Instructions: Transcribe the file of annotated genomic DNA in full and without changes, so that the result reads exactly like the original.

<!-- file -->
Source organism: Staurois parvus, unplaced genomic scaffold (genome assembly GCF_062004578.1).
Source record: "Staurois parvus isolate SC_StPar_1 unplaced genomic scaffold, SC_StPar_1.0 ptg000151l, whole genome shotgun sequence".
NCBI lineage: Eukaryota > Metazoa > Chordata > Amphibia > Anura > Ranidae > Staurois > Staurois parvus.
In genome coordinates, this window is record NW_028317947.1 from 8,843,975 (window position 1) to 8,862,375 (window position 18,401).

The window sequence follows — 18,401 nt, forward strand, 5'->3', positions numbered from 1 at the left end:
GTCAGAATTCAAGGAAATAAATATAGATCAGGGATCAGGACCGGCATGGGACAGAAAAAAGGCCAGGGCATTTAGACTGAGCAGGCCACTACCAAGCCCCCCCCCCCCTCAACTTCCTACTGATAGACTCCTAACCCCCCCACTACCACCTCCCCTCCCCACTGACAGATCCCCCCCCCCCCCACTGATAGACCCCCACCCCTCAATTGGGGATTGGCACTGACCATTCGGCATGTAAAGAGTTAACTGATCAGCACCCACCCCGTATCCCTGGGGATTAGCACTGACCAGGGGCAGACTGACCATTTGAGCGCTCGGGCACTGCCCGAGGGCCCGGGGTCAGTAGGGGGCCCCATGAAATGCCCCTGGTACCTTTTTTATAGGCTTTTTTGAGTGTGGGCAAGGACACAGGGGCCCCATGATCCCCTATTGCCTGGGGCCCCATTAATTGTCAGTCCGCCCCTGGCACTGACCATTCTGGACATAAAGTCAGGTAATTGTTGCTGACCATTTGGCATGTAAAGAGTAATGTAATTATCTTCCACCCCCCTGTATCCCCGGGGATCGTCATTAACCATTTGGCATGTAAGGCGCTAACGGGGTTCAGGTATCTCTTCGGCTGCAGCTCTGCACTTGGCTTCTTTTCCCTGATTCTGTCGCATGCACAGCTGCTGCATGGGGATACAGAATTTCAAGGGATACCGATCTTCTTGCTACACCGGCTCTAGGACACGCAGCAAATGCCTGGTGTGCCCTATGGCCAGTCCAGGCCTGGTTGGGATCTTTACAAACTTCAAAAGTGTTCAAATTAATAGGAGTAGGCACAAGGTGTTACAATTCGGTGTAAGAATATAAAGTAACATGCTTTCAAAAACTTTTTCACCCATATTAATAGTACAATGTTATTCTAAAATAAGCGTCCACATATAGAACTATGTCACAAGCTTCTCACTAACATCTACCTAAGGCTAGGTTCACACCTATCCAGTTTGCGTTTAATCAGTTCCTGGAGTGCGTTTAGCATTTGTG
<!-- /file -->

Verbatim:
Source organism: Staurois parvus, unplaced genomic scaffold (genome assembly GCF_062004578.1).
Source record: "Staurois parvus isolate SC_StPar_1 unplaced genomic scaffold, SC_StPar_1.0 ptg000151l, whole genome shotgun sequence".
NCBI lineage: Eukaryota > Metazoa > Chordata > Amphibia > Anura > Ranidae > Staurois > Staurois parvus.
In genome coordinates, this window is record NW_028317947.1 from 8,843,975 (window position 1) to 8,862,375 (window position 18,401).

The window sequence follows — 18,401 nt, forward strand, 5'->3', positions numbered from 1 at the left end:
GTCAGAATTCAAGGAAATAAATATAGATCAGGGATCAGGACCGGCATGGGACAGAAAAAAGGCCAGGGCATTTAGACTGAGCAGGCCACTACCAAGCCCCCCCCCCCCTCAACTTCCTACTGATAGACTCCTAACCCCCCCACTACCACCTCCCCTCCCCACTGACAGATCCCCCCCCCCCCCACTGATAGACCCCCACCCCTCAATTGGGGATTGGCACTGACCATTCGGCATGTAAAGAGTTAACTGATCAGCACCCACCCCGTATCCCTGGGGATTAGCACTGACCAGGGGCAGACTGACCATTTGAGCGCTCGGGCACTGCCCGAGGGCCCGGGGTCAGTAGGGGGCCCCATGAAATGCCCCTGGTACCTTTTTTATAGGCTTTTTTGAGTGTGGGCAAGGACACAGGGGCCCCATGATCCCCTATTGCCTGGGGCCCCATTAATTGTCAGTCCGCCCCTGGCACTGACCATTCTGGACATAAAGTCAGGTAATTGTTGCTGACCATTTGGCATGTAAAGAGTAATGTAATTATCTTCCACCCCCCTGTATCCCCGGGGATCGTCATTAACCATTTGGCATGTAAGGCGCTAACGGGGTTCAGGTATCTCTTCGGCTGCAGCTCTGCACTTGGCTTCTTTTCCCTGATTCTGTCGCATGCACAGCTGCTGCATGGGGATACAGAATTTCAAGGGATACCGATCTTCTTGCTACACCGGCTCTAGGACACGCAGCAAATGCCTGGTGTGCCCTATGGCCAGTCCAGGCCTGGTTGGGATCTTTACAAACTTCAAAAGTGTTCAAATTAATAGGAGTAGGCACAAGGTGTTACAATTCGGTGTAAGAATATAAAGTAACATGCTTTCAAAAACTTTTTCACCCATATTAATAGTACAATGTTATTCTAAAATAAGCGTCCACATATAGAACTATGTCACAAGCTTCTCACTAACATCTACCTAAGGCTAGGTTCACACCTATCCAGTTTGCGTTTAATCAGTTCCTGGAGTGCGTTTAGCATTTGTG